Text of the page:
Learning curve of robot-assisted laparoscopic sacrocolpo(recto)pexy: a cumulative sum analysis

Femke van Zanten*, Steven E. Schraffordt Koops, Pieternel C.M. Pasker-De Jong, Egbert Lenters, Henk W.R. Schreuder

*Corresponding author for this work

Research output: Contribution to journalArticleAcademicpeer-review

23 Citations (Scopus)
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Background: Determination of the learning curve of new techniques is essential to improve safety and efficiency. Limited information is available regarding learning curves in robot-assisted laparoscopic pelvic floor surgery. Objective: The purpose of this study was to assess the learning curve in robot-assisted laparoscopic pelvic floor surgery. Study Design: We conducted a prospective cohort study. Consecutive patients who underwent robot-assisted laparoscopic sacrocolpopexy or sacrocolporectopexy were included (n=372). Patients were treated in a teaching hospital with a tertiary referral function for gynecologic/multicompartment prolapse. Procedures were performed by 2 experienced conventional laparoscopic surgeons (surgeons A and B). Baseline demographics were scored per groups of 25 consecutive patients. The primary outcome was the determination of proficiency, which was based on intraoperative complications. Cumulative sum control chart analysis allowed us to detect small shifts in a surgeon's performance. Proficiency was obtained when the first acceptable boundary line of cumulative sum control chart analysis was crossed. Secondary outcomes that were examined were shortening and/or stabilization of surgery time (measured with the use of cumulative sum control chart analysis and the moving average method). Results: Surgeon A performed 242 surgeries; surgeon B performed 137 surgeries (n=7 surgeries were performed by both surgeons). Intraoperative complications occurred in 1.9% of the procedures. The learning curve never fell below the unacceptable failure limits and stabilized after 23 of 41 cases. Proficiency was obtained after 78 cases for both surgeons. Surgery time decreased after 24–29 cases in robot-assisted sacrocolpopexy (no distinct pattern for robot-assisted sacrocolporectopexy). Limitations were the inclusion of 2 interventions and concomitant procedures, which limited homogeneity. Furthermore, analyses treated all complications in cumulative sum as equal weight, although there are differences in the clinical relevance of complications. Conclusion: After 78 cases, proficiency was obtained. After 24–29 cases, surgery time stabilized for robot-assisted sacrocolpopexy. In this age of rapidly changing surgical techniques, it can be difficult to determine the learning curve of each procedure. Cumulative sum control chart analysis can assist with this determination and prove to be a valuable tool. Training programs could be individualized to improve both surgical performance and patient benefits.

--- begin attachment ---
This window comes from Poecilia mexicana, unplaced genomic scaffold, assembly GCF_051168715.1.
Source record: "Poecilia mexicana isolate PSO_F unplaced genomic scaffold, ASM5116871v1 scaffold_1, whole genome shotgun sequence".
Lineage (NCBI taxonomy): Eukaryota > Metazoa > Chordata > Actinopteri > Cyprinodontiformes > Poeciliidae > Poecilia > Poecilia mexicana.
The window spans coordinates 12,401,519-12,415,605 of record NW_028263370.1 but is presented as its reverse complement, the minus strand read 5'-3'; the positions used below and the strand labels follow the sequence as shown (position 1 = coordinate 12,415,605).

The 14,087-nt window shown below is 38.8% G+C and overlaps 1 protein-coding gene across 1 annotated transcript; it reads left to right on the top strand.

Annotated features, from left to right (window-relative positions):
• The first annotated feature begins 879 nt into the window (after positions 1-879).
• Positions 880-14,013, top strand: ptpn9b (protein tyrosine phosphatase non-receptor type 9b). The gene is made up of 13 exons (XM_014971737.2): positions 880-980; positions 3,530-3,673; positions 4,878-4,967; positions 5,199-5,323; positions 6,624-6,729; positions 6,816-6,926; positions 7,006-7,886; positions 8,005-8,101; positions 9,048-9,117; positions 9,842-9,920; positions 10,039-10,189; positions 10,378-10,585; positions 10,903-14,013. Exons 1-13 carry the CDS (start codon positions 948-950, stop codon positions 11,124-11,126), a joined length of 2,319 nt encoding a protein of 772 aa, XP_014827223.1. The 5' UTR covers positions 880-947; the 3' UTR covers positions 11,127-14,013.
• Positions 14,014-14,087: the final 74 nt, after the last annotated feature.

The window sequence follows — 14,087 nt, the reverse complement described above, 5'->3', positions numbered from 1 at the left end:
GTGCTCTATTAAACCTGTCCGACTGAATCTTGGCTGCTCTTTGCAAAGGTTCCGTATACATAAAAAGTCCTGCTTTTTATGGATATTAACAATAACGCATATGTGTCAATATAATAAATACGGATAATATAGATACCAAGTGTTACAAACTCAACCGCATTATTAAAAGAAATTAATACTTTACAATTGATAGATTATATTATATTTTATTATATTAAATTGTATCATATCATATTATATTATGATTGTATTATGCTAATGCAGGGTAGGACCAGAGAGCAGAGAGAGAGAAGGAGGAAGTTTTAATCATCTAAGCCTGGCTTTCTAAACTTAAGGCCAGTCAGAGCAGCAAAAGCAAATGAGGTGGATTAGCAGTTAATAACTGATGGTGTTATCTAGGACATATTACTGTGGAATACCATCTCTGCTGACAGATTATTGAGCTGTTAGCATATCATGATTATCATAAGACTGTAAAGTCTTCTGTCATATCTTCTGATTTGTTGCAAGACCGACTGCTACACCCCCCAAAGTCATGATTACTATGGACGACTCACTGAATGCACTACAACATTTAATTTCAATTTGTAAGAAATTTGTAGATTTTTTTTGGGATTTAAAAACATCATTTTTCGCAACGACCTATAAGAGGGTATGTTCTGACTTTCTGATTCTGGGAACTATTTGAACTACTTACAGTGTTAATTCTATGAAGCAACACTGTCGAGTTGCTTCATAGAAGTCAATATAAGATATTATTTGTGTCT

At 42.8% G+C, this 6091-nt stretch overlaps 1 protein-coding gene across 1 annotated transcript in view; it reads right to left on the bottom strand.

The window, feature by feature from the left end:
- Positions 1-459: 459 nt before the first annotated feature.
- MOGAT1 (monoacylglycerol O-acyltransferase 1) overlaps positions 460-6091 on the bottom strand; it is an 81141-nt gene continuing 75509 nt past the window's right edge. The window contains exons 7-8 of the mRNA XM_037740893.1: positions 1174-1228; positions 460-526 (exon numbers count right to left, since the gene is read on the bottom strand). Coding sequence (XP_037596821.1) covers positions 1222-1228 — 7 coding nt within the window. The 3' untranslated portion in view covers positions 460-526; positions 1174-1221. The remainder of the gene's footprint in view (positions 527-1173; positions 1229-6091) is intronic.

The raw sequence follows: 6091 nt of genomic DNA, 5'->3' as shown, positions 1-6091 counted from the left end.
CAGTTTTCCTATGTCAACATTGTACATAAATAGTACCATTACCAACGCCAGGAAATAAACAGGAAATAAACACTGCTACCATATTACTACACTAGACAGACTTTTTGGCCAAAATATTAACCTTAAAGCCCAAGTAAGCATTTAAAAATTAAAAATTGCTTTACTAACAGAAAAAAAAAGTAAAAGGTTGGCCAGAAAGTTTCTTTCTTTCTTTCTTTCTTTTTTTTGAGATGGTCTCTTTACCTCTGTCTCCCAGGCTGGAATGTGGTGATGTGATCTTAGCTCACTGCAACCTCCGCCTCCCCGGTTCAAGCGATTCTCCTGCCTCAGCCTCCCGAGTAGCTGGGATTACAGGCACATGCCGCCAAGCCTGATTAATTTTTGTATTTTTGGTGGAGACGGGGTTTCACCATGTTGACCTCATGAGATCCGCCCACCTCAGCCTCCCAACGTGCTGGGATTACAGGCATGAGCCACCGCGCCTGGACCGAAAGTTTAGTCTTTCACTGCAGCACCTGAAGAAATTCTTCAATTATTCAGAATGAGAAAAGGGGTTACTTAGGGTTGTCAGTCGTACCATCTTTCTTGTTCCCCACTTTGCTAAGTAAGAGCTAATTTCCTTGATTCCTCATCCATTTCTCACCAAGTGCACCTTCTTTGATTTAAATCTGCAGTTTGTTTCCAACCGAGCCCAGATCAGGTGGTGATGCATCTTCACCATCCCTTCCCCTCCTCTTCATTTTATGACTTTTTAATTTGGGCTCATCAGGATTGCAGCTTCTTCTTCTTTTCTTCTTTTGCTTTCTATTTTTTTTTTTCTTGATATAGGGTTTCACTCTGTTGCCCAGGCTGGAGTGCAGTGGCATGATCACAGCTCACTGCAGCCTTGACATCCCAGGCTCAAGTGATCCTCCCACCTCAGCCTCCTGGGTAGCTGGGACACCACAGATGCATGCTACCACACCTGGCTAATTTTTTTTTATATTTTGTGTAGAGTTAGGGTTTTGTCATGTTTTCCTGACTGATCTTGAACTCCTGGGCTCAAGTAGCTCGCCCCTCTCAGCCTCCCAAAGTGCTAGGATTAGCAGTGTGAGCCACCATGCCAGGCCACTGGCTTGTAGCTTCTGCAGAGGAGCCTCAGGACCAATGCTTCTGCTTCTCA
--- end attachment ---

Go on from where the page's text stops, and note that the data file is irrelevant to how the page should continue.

Original languageEnglish
Pages (from-to)483.e1-483.e11
JournalAmerican Journal of Obstetrics and Gynecology
Issue number5
Publication statusPublished - Nov 2019


  • learning curve
  • robot-assisted surgery
  • sacrocolpopexy
  • sacrocolporectopexy
  • n/a OA procedure


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